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What Makes Them Tick

December 1, 2010
By: Jeanne Bernick, Top Producer Editor

Legacy Pioneer BadgeRyan Esther buys when he spots a deal. His younger brother, Chad, researches for months. Ryan talks agronomics and yields; Chad talks economics and bushels. Ryan likes to fish; Chad hunts. They both love to farm.

Like many farm partnerships, the Esther brothers have different skill sets and motivations that can both enrich their business and create problems, says Kevin Spafford, Farm Journal succession planning expert.

"When we counsel individuals in a co-management environment, we look for areas of compatibility related to complementary and conflicting characteristics," Spafford says. Complementary is not "sameness" and conflict is not necessarily opposition, he says. Two people with complementary characteristics may be polar opposites and find themselves in a combative environment.

What’s important for the Esthers as business partners is to know each other’s motivations and their complementary and conflicting characteristics. Spafford encouraged the Esthers to complete an Individual Directions Inventory, developed by Management Research Group, which helps measure motivations. Understanding what makes each other tick is helping the Esthers define farm business activities that provide the highest satisfaction.

So far, in their first year as farm partners, the brothers have had no problems working together. "But it might just be because we are too busy farming this first year to find time to argue," Chad says.

Opposites in Partnership
The following is a summary of Chad and Ryan Esther’s complementary and opposing characteristics as defined in their personal Individual Directions Inventory assessments.

> Structuring: Satisfaction in controlling one’s environment through organization, precision and thoroughness.

Chad enjoys being efficient, organized and paying attention to detail. He likes creating order out of chaos. Ryan is not attracted to working in a precise, methodical manner. He is more comfortable with flexibility and disorder.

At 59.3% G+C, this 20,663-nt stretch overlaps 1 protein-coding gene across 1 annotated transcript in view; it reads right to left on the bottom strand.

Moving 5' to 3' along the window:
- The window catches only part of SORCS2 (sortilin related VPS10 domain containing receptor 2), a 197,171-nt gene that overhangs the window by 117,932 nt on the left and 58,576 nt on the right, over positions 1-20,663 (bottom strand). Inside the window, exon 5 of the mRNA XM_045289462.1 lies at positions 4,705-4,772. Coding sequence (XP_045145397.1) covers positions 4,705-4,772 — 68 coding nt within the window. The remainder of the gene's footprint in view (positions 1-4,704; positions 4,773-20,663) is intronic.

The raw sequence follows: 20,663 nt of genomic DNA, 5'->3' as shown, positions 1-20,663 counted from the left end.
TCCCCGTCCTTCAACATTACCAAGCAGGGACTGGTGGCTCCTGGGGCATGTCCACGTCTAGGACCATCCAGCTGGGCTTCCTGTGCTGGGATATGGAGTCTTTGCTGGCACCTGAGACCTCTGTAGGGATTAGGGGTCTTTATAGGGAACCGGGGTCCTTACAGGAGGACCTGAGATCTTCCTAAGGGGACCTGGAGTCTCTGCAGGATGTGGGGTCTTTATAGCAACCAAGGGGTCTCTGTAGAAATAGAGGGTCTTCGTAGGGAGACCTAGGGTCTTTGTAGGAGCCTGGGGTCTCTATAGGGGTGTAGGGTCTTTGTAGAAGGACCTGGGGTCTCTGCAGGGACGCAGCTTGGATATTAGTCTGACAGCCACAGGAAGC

> Controlling: Gaining satisfaction from being in charge, having power and authority, influencing and controlling people and events.

Chad is not attracted to positions of authority and influence. He’s less comfortable being the one in charge. Ryan enjoys being in charge. He’s comfortable achieving results through power and influence.

> Stability: Gaining satisfaction by maintaining a predictable, secure and consistent environment.

Chad values feelings of safety and security. He prefers a world that is reliable and consistent. Ryan is less attracted to maintaining a secure and consistent life. He might prefer rapidly changing circumstances.

> Excelling: Gaining satisfaction by challenging oneself, pushing for the highest levels of achievement.

Chad and Ryan both enjoy working toward ambitious goals. They’re drawn to mastering their endeavors and like achieving at the highest levels.

> Enduring: Gaining satisfaction from demonstrating persistence, determination and tenacity.
Chad and Ryan are not attracted to demonstrating stamina or endurance in their professional lives. They’re both more comfortable with the option of discontinuing something and trying alternatives.

Top Producer, December 2010

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FEATURED IN: Top Producer - December 2010

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